trying to dig a hole in the bottom of the aquarium and he can't make a tunnel.

Well, if you give him give a tunnel, even a fake one, he'll go in there, that
gives him cover, and he's digging because he feels exposed. You know, that
stereotype was motivated by fear, where the stereotype in the polar bear was
motivated by seeking.

GROSS: In your new book, "Animals Make Us Human," you describe cats as having a
high level of OCD behavior, Obsessive Compulsive Disorder behavior. What are
some examples of that that you see?

Dr. GRANDIN: Well, you can get a laser pointer out there and boy, that cat
won't stop chasing it.

GROSS: So true.

Dr. GRANDIN: Now, there’s cats that don’t go after the laser pointer, but there
are some cats, you get a laser pointer, they're just obsessed. In fact, you
have to be careful with the laser pointer not to injure a cat because he can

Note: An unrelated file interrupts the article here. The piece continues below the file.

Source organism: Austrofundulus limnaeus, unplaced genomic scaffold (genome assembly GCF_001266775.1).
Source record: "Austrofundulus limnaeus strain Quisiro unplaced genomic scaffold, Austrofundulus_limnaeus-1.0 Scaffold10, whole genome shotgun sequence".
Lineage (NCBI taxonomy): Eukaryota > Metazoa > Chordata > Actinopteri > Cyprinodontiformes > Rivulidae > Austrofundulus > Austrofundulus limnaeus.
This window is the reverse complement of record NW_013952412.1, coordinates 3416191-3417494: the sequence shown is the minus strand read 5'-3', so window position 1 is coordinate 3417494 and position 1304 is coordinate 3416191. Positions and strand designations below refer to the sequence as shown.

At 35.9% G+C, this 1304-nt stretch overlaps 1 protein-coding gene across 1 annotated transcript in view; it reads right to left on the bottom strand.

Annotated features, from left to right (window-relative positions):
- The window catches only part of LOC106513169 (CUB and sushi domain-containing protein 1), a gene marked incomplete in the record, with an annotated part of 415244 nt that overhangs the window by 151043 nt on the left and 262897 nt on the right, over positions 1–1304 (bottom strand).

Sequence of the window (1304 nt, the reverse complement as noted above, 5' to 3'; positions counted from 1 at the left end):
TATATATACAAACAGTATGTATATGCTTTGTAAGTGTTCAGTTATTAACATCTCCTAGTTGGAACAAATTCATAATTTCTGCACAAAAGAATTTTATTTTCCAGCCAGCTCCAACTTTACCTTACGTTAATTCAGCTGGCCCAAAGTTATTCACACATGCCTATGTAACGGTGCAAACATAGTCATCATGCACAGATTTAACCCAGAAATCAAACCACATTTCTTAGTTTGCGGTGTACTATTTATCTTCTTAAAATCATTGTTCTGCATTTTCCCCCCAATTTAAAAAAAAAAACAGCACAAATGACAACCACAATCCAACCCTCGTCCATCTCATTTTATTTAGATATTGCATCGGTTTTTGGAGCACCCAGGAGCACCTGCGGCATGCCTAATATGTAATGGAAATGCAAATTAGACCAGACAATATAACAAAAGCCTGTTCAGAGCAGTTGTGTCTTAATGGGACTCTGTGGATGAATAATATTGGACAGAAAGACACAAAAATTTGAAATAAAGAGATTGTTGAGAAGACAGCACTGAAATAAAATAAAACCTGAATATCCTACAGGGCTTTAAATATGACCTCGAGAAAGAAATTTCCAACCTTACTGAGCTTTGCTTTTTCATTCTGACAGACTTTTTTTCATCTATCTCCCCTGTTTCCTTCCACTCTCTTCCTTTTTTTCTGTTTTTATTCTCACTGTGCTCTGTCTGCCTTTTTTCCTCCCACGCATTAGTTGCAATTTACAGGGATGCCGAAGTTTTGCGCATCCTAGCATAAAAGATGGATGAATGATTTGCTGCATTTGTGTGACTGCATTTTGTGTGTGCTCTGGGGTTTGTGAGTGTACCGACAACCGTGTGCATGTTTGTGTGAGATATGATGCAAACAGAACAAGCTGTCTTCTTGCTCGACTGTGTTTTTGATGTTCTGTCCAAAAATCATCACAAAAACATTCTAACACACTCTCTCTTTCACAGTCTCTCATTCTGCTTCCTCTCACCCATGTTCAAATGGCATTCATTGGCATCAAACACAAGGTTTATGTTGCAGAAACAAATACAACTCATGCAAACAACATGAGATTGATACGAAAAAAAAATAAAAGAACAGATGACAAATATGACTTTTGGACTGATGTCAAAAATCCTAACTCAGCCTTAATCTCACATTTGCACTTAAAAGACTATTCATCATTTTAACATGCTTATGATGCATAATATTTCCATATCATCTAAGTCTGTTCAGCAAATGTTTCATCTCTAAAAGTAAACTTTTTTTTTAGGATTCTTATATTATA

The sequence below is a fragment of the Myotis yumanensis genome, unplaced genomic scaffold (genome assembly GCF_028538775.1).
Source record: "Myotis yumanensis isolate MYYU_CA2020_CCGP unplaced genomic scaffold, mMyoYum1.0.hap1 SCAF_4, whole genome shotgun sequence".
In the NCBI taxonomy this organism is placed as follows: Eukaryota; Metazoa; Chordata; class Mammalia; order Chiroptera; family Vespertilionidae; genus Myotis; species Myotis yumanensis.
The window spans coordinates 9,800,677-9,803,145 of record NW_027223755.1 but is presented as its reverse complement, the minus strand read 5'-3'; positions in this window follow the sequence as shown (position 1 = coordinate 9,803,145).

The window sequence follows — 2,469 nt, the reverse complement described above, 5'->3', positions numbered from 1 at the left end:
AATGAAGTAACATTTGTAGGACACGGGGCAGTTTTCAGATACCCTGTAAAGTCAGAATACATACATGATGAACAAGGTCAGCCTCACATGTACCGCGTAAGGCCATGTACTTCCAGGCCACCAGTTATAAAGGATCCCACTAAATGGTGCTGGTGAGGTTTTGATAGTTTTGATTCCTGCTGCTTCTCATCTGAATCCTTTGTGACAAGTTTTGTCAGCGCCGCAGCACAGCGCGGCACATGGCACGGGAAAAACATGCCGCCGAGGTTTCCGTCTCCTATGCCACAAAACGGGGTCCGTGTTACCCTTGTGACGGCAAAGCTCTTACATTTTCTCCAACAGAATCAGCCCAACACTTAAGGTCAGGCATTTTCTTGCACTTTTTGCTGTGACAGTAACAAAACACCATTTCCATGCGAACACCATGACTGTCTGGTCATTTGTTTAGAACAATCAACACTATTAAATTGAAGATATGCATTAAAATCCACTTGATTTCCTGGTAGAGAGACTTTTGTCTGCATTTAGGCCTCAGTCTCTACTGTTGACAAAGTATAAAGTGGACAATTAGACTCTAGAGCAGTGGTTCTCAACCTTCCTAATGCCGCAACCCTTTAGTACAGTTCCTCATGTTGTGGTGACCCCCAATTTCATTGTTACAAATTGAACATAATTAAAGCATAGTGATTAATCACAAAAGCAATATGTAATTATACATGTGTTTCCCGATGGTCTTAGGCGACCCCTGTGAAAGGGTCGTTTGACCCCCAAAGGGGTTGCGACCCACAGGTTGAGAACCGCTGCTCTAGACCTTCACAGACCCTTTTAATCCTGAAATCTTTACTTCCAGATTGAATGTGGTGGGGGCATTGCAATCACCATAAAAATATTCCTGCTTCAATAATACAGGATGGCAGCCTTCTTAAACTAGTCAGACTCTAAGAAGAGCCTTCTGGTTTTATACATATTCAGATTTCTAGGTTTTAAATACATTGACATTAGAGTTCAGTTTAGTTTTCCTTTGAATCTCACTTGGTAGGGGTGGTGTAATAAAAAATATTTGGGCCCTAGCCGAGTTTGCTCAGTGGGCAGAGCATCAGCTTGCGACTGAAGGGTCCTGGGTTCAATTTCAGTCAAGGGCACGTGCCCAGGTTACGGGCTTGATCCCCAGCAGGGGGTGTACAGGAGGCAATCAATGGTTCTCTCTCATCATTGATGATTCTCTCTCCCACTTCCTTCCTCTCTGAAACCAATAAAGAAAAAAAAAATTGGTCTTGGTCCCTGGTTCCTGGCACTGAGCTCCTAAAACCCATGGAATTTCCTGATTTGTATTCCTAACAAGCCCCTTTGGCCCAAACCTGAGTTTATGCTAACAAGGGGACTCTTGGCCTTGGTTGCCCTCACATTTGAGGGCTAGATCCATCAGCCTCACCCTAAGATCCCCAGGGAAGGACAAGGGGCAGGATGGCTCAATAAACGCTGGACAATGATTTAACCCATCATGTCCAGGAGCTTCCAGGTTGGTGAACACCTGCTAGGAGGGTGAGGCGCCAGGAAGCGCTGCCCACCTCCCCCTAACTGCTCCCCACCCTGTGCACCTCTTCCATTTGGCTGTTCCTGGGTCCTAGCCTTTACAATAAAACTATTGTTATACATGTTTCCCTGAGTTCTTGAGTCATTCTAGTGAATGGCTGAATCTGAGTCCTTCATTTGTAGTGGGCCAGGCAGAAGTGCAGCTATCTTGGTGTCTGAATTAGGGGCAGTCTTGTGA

get so much into the chasing that little red dot that he'll - he can injure
himself if you not careful about how you do it.

GROSS: Mm-hmm.

Dr. GRANDIN: Another thing that can get kind of, you know, weird is sometimes a
cat can't figure out how to get out of a tree. I had a weird situation when I
was a child with our Siamese cat. We had one of these old-fashioned dishwashers
that pulled out like a big file drawer, and Billy(ph) got underneath the
dishwasher, and he was pulling out through the crack out into the kitchen,
meowing, trying to go forward.

All he had to do to get out was to just back up and, you know, go out around
and come out from underneath the sink. And he didn’t - couldn't figure out how